How do the movements look unweighted, weighted and when fatigued?

Load management

There is usually a load related component so it is always worth looking at how much you are doing currently vs what you were doing previously and furthermore how to plan the load to ensure it improves. Gradual loading is the best loading (3).


How strong are the glutes and quad muscles as these 2 groups of muscles are shown to be very important when it comes to patellofemoral pain (1-3). Additionally, how strong are the calves, groin, core and hamstrings? If everything is stronger than even better! There is a significant reduction in injury risk with increased strength (4-5).

Range of motion

Are there restrictions elsewhere in the biomechanical chain causing the knees to compensate?

Is there a previous ROM limitation at the ankle due to a previous injury causing the knee to compensate? Is there limitations/tightness in the hamstring or calf? Is there significantly limited thoracic extension causing you to fall forward placing excess strain on the knees during squatting or overhead movements? Is the foot rolling outwards to make up for restricted ankle ROM (1-3)?

How best to approach it?

Unfortunately, patellofemoral pain is often a very niggly condition and a large number of people experience ongoing issues even with some form of treatment (6). As patellofemoral pain is such a multi-faceted condition it requires a very thorough approach to specifically address all the potential contributing components. It will take time but it is important to be consistent, thorough and methodical in the approach to get best results.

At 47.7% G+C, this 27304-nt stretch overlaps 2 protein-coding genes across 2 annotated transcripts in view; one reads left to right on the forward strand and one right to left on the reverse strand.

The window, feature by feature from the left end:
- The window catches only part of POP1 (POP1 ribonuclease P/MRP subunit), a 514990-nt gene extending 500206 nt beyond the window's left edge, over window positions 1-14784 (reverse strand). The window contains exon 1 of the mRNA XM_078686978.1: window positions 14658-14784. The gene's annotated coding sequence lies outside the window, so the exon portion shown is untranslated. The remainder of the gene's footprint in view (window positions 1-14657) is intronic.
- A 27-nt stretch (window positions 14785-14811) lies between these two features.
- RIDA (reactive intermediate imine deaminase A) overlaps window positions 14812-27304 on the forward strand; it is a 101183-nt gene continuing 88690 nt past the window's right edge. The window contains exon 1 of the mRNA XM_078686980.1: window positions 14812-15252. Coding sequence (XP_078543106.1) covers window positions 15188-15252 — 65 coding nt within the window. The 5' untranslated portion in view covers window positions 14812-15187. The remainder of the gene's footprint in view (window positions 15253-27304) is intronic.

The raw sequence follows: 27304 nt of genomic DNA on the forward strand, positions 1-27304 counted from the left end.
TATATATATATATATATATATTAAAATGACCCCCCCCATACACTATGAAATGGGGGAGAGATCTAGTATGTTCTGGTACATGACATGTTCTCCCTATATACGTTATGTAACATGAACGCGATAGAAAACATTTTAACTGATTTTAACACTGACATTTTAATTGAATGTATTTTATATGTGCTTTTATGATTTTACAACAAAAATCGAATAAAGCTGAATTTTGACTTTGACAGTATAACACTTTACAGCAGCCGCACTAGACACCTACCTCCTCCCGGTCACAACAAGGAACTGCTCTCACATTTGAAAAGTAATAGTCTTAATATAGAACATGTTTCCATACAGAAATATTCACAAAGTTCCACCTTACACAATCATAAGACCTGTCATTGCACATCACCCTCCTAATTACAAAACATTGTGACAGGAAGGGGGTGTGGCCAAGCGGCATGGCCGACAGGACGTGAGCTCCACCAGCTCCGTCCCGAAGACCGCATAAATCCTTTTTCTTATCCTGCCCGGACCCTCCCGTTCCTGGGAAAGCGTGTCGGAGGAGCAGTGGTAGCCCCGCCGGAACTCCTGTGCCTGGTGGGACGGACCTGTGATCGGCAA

General areas to address:

  • Alignment and control

  • Lumbopelvic control

  • Foot mechanics

  • Technique

  • Load management

  • Strength

  • Range of motion


  1. Barton CJ, Lack S, Hemmings S, et al. The ‘Best Practice Guide to Conservative Management of Patellofemoral Pain’: incorporating level 1 evidence with expert clinical reasoning. Br J Sports Med 2015;49:923-934.

  2. Crossley KM, Callaghan MJ, Linschoten RV. Patellofemoral pain. Br J Sports Med 2016;50:247-250.


  4. Lauersen JB, Bertelsen DM, Andersen LB. The effectiveness of exercise interventions to prevent sports injuries: a systematic review and meta-analysis of randomised controlled trials. British journal of sports medicine. 2014 Jun;48(11):871-7. PubMed PMID: 24100287. Epub 2013/10/09. Eng.


  6. Thomas MJ, Wood L, Selfe J, Peat G. Anterior knee pain in younger adults as a precursor to subsequent patellofemoral osteoarthritis: a systematic review. BMC musculoskeletal disorders. 2010;11:201. PubMed PMID: 20828401. Pubmed Central PMCID: PMC2944218. Epub 2010/09/11. Eng.

How to manage hip and knee osteoarthritis - What's the latest?


Did you know that Australians living with Osteoarthritis is expected to rise from 2.2 million in 2015 to almost 3.1 million by 2030?

So what can you do about it?

The Royal Australian College of General Practitioners recently updated their guidelines for management of hip and knee osteoarthritis.

Little to our surprise, the interventions that come with strong recommendations based on available evidence for managing these conditions include EXERCISE and WEIGHT MANAGEMENT.

What is Osteoarthritis?

Osteoarthritis the most common form of chronic arthritis that is characterised by joint pain, stiffness and swelling, and mainly affects the hands, knees and hips.

Osteoarthritis frequently occurs in people aged over 55 years, however younger people can also be affected.

What are the risk factors?

Risk factors for OA include:

  • Joint injury

  • Being overweight or obese, and

  • Older age


How can you manage Osteoarthritis best? What does the evidence say?

Lifestyle, lifestyle, lifestyle. We are seeing a recurring pattern here. In short, regular exercise and weight management are the interventions that are strongly recommended for people living with osteoarthritis.

Regular exercise is strongly recommended as a key factor for relieving pain and improving function in people with knee and/or hip osteoarthritis. This includes muscle strengthening exercises as well as walking and Tai Chi.

Weight management is strongly recommended for people with knee and/or hip OA who are overweight or obese.